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SPELLBOUND

ALFRED HITCHCOCK

Born in the very year, 1899, in which The Interpretation of Dreams was published, Hitchcock demonstrated a life-long fascination with Freudian ideas – about dreams, Freudian slips, civilisation and its discontents, Oedipus, the whole package of ‘popular Freudianism’. Spellbound is, along with Marnie, the film in which this close affinity comes most clearly to the surface.

Ingrid Bergman, in the first of her three great Hitchcock roles, is a beautiful, repressed woman (like the earlier Joan Fontaine characters), who works as a psychiatrist in a mental hospital, and has to confront the case of Gregory Peck on both a professional level and a romantic one. The film’s great set-piece is an elaborate dream sequence designed by Salvador Dali, exploring Peck’s traumas, but it is notable too for the Oscar-winning score by Miklos Rozsa.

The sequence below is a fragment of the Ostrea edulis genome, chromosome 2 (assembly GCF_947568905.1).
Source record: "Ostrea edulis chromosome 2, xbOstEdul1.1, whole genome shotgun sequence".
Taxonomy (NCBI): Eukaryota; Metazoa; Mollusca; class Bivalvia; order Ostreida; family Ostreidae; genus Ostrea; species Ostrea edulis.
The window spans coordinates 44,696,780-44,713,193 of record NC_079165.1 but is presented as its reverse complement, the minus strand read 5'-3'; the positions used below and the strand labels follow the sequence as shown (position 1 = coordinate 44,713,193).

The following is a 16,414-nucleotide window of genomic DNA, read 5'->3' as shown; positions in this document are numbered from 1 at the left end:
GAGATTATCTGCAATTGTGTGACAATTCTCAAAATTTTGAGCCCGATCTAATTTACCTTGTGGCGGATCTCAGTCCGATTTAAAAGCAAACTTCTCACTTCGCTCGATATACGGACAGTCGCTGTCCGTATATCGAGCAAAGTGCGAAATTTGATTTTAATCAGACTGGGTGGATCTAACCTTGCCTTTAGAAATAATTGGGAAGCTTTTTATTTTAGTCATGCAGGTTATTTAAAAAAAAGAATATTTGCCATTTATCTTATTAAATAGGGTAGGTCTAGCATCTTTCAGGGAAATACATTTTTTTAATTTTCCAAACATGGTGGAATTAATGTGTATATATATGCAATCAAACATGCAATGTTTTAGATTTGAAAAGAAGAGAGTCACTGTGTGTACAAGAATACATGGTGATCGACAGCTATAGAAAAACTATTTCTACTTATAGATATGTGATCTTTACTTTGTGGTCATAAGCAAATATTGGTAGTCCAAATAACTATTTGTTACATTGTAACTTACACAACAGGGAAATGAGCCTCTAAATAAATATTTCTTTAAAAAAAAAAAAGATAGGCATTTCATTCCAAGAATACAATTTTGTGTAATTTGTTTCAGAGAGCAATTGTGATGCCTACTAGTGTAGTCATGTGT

This event is part of The Genius of Alfred Hitchcock: Part Four, the final part of our complete retrospective of Hitchcock’s 52 surviving films (March 2nd – 31st).

 

111 minutes, U.S.A., 1945, Black and White, 35mm

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